Clients refusal to vaccinate puts herself, veterinary team at risk


Possible exposure to rabies is not something to take lightly.

I couldn't disagree more strongly with Marc Rosenberg's December column “Safety-or client's preference-first?” I try to tailor vaccination recommendations and administration to individual patents, to neither under- nor overvaccinate. But rabies vaccination is legislated, not primarily for animal health but for human health. Cats need to be vaccinated against rabies, even if they're kept inside.

That cats are probably “dead-end hosts” and not an actual threat to humans is a moot point. When an infinitesimal chance of rabies exposure is suspected, tens of thousands of dollars will be spent (and in the case of cats, wasted) on testing for people exposed only by imagination! Other pets may be euthanized and there are legal liability issues-it's a nightmare for the pet, the client and the veterinarian-so the veterinarian can and should have a say in the decision.

Although it's highly unlikely that a pet would get exposed to rabies in an animal hospital, the same cannot be said for other infectious diseases. More and more pediatric practices are refusing to care for children whose parents refuse “core” vaccinations. If I see an animal in an exam room that is not properly vaccinated against rabies or an unvaccinated young animal that is at risk for distemper, parvovirus or upper respiratory infection and the client refuses vaccination, I take care of the pet and the problem at hand and inform the client I will not see the pet again unless it has been vaccinated (unless I decide there is a medical contraindication). But if the pet needs to be hospitalized, I refuse to do so without permission to vaccinate.

When so many veterinarians now refuse to do even simple, safe procedures without hundreds of dollars' worth of lab work or refuse to euthanize a vicious dog because it is healthy, I fail to understand a reluctance to insist on minimal vaccination. Whlie the client has the right to accept or decline the protocol recommended or required by the veterinarian, the veterinarian also has the right to decide how to handle clients who do not accept that protocol.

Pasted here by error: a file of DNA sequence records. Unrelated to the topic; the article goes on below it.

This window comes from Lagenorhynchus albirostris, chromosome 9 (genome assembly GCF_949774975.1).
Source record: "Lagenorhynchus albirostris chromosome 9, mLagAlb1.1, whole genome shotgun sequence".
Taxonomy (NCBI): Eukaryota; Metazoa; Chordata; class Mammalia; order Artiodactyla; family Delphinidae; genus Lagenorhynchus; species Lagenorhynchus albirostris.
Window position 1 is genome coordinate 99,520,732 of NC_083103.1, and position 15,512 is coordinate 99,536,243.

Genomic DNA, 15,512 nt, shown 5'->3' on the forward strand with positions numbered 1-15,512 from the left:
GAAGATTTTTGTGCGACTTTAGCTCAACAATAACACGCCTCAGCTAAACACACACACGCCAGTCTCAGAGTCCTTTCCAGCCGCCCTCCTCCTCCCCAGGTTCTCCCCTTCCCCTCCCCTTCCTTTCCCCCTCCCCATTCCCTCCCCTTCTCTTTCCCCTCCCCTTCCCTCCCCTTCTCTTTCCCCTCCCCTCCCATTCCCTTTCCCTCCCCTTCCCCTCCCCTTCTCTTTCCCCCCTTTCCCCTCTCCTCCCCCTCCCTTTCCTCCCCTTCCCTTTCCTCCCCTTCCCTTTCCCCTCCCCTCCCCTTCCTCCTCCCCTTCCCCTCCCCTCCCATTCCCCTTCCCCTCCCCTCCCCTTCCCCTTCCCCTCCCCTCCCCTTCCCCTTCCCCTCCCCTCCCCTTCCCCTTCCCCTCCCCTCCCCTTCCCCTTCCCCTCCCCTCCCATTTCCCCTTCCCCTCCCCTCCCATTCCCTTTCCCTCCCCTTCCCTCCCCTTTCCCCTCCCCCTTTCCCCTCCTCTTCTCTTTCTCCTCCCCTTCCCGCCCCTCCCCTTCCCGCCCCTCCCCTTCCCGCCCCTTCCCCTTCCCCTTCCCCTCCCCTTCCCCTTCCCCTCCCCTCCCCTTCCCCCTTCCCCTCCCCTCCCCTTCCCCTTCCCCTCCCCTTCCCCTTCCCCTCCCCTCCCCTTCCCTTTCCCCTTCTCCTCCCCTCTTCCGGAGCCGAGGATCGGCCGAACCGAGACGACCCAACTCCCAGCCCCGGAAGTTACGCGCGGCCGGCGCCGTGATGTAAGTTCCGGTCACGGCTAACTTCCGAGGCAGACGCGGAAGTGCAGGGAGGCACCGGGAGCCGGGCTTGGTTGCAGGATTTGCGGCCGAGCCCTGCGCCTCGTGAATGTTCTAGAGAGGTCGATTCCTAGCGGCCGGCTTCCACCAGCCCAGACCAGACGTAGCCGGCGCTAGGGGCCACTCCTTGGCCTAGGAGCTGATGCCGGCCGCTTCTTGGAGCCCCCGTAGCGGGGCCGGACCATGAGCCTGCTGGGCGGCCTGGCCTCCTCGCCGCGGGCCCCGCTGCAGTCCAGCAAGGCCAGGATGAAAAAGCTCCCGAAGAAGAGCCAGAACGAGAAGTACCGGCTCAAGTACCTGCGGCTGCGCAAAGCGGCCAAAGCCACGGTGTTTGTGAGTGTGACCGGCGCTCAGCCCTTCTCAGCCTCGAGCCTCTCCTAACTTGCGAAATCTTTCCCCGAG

One final comment: I can't imagine considering the client described as an excellent client who comes in routinely. In my experience, the person described only comes in when desperate, argues every recommendation and rarely follows the recommendations of any mainstream professional.

Patricia Burke, DVM

Providence, Rhode Island

I don't know the laws in New Jersey, but in many states there are laws concerning possible exposure of pets to wild animals. Tuffy went out of the house and came back with a laceration. Where did it come from? Could Tuffy have tangled with a rabid skunk or raccoon? We can't rule out that possibility. In my state, animal control officers would be notified and apprised of the situation. The ethics problem as described here would increase significantly if Tuffy were taken care of by the veterinarian, showed odd behavior a few months later, and bit his owner-who would then be at risk of contracting rabies.

Personally, I have an inflexible policy on rabies vaccinations. All cats and dogs over the age of 4 months are required by Virginia law to be vaccinated for rabies, and I insist on it. If a client turns down a distemper or feline leukemia vaccination, the worst thing that happens is that the pet dies. But if a rabies vaccination is declined, a client could be put at genuine risk. I would not want that on my conscience.

Ruth E. Chodrow, VMD

Fishersville, Virginia

I do agree with Dr. Rosenberg. While I respect the decision of the team members who declined to assist in treating Tuffy, I would have been one who assisted the doctor in this situation. And I would have used gloves and a towel to wrap the cat in for sedation.

The owner, while a good client, is foolish not to vaccinate her cat, especially for rabies, and I think Dr. Summer acted most appropriately in insisting Tuffy be vaccinated. Rabies is deadly, and treatment is expensive and may not work after symptoms appear. Not even an excellent client is worth the risk. However, no one could know if Tuffy had come in contact with a rabid animal while out where he got hurt. In my area, rabies is rare and found primarily in the bat population, thus lessening the chance of infection through a laceration. If Tuffy had been playing with a bat when he got hurt, it would have been a much different scenario.

Ila Fetterly, CVT

Rainier, Oregon

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